One of the best books I've ever read. I was desperate for something to read whilst on a long trip and picked this up at a drug store, more of less out of desperation. Once I started it, I couldn't put it down. Dr. West's account of how he came to terms with his multiple selves was fascinating and inspirational and riveting.
This is an incredible book about a man with Multiple Personalities. From the cover...Meet Davy, a four-year-old boy with harrowing memories of sexual abuse; Clay, an eight year old who longs to own a scooter; Switch, an aggressive, angry child who harms himself; Dusty, a sweet and shy twelve-year-old girl who loves to cook; and Bart, a fun-loving ladies' man-all unique individuals with their own feelings and memories, and one thing in common: they live, along with 19 others, in the mind of Dr. Cameron West. In First Person Plural, West tells of "my guys." and his struggle facing Dissociative Identity Disorder, formerly known as Multiple Personality Disorder. As the people who haunt his mind insist on telling their story, West desperately hangs on to the slender thread that connects him to his wife and son and some semblance of normal life. Heatwrenching, humorous, and ultimately hopeful, this story will make you stand in awe of the power of the mind to protect itself and cheer for West as he battles to gain control of his life.
This book helped me understand my own disorder and be able to explain it to others. A rare book in the sense that Cameron is male and most with DID/MPD are female. Much better than Sybil as it is written by the person with dissociative identity disorder. A more modern and realistic view of this disorder. Also one of the few books that does not push integration.
Excellent book to help explain Dissociative Identity Disorder - DID (Multiple Personalities)thru the life of Cameron West. Not technical, very compassionate. Easy read....holds you to the very end. Could not put this book down!!!! Nothing like Sybil!! Not graphic!!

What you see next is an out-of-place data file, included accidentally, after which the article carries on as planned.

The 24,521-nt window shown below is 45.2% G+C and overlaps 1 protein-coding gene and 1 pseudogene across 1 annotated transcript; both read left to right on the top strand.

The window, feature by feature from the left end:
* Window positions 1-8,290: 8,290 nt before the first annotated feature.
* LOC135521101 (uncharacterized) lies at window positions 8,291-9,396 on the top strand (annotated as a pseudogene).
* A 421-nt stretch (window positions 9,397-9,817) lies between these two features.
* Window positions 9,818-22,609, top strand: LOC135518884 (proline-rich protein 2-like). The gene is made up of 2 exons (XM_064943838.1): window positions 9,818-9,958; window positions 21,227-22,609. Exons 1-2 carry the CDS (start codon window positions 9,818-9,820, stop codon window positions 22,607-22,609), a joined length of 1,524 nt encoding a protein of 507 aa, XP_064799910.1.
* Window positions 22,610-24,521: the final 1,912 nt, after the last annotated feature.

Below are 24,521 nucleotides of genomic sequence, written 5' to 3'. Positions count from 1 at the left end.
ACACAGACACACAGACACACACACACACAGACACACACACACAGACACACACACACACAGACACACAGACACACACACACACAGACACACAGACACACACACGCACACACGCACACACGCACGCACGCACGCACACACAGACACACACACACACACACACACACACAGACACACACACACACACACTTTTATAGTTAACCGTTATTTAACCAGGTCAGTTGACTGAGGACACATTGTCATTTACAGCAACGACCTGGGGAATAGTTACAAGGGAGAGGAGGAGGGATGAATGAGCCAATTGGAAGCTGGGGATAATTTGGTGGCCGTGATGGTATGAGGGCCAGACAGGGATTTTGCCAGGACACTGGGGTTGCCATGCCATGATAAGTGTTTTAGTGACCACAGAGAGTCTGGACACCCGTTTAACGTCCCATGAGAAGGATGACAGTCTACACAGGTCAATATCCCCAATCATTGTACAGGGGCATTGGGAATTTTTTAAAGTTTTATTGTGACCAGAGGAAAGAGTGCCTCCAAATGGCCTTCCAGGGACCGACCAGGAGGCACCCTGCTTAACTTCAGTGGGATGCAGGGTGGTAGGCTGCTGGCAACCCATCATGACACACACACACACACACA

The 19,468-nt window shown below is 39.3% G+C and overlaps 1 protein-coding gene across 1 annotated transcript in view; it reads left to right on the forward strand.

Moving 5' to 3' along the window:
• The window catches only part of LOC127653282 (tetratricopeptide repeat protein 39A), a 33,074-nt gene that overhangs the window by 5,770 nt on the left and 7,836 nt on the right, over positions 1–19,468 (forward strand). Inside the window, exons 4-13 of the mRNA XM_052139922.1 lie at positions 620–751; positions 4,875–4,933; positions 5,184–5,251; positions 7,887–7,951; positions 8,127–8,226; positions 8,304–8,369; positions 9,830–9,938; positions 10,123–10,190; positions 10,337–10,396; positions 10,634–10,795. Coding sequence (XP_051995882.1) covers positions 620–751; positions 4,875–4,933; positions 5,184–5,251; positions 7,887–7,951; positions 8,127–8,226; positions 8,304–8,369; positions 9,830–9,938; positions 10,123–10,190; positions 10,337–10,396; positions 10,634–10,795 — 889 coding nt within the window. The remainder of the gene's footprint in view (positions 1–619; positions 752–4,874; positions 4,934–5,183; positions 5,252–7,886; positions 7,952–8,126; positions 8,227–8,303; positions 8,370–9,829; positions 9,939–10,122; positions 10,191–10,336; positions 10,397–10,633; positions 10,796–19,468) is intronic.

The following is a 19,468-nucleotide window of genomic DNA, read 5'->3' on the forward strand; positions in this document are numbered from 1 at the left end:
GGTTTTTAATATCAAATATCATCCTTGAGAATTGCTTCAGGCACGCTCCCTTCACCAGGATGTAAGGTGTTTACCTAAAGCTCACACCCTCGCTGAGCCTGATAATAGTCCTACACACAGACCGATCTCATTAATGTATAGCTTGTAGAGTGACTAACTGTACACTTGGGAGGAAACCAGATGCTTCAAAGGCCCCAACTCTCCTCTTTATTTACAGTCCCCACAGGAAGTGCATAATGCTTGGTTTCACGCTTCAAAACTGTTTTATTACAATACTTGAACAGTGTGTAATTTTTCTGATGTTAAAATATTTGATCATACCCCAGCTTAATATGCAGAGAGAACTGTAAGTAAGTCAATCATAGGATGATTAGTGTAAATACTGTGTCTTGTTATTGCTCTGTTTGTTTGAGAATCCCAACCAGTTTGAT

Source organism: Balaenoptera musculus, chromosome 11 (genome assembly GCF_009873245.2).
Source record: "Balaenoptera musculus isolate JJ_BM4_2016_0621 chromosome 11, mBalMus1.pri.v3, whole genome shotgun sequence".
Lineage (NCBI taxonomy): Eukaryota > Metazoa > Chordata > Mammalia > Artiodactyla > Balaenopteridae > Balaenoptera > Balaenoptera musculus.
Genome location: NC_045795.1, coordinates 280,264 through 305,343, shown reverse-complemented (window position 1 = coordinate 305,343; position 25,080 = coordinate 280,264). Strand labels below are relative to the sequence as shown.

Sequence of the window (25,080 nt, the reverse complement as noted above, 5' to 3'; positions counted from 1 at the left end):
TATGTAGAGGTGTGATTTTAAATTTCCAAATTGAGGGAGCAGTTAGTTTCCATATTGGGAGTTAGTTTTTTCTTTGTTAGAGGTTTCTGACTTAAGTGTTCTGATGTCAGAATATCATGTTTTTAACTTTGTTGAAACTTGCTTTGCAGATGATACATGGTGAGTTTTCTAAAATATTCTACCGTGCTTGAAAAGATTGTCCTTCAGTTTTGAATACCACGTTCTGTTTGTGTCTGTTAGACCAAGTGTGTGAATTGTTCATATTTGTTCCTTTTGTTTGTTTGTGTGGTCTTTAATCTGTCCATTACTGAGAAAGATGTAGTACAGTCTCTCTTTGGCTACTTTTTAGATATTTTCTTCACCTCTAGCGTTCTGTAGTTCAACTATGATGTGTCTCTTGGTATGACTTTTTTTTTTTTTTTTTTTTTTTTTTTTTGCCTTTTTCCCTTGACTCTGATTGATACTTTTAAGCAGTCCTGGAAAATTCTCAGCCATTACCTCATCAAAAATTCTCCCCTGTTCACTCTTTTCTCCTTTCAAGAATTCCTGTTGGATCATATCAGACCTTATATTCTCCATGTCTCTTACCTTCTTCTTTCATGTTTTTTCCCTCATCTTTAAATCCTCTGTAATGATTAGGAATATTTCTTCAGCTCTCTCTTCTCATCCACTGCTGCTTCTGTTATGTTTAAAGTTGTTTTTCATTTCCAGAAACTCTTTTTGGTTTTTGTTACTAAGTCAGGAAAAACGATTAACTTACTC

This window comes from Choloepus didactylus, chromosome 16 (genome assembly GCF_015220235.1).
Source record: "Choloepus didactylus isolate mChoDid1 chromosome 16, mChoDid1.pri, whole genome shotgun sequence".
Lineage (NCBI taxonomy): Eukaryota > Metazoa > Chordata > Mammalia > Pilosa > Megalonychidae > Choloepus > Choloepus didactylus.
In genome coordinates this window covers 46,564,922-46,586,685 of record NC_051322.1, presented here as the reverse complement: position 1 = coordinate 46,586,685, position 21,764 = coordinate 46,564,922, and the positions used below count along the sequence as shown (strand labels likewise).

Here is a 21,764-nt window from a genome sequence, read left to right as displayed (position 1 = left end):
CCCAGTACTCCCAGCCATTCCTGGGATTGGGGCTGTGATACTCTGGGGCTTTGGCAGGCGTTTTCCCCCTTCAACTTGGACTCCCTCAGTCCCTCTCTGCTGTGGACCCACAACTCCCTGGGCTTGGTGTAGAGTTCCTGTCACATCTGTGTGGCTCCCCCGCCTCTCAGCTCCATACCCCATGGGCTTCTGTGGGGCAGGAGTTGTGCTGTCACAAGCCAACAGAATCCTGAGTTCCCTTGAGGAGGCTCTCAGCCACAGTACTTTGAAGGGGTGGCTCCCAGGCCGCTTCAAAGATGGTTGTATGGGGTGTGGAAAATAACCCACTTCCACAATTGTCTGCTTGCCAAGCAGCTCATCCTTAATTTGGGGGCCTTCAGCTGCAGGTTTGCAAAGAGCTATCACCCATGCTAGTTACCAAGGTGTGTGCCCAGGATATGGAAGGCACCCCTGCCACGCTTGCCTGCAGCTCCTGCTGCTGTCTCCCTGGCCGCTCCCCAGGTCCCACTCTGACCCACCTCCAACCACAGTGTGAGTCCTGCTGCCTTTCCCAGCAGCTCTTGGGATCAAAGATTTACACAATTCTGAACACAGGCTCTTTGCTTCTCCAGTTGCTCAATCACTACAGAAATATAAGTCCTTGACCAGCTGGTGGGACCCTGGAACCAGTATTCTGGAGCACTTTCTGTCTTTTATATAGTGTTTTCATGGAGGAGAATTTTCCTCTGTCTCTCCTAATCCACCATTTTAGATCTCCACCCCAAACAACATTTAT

I spoke to the author via email shortly after I finished this book. I asked him for an autographed copy. Rather than permitting me to send him a copy of the book to sign, he chose a hardcover edition from his collection, signed it to me personally with a beautiful lyric of original poetry involving life and peaches, and sent it to me the following week. I was cradling the book as if it were made of the purest gold. I felt exactly as if I knew Mr. West, that I had been with him through his ordeals. That I had his handwriting - both inside the book and on an inserted card! - was very moving.
This is an important book. An educational book. And, at heart, it's a gutsy book. This man has poured himself nakedly into the pages of this autobiographical volume, and you will bear silent witness to his challenges, his mistakes, his success. Other books on this topic (and I've read almost all of them) did not hit so hard for me. They were "titillating," perhaps. I felt as if I might be neck-craning as if at an accident. But this book gives you no such feeling. The author is exquisitely present: all his pain, all his reality. I highly recommend this book.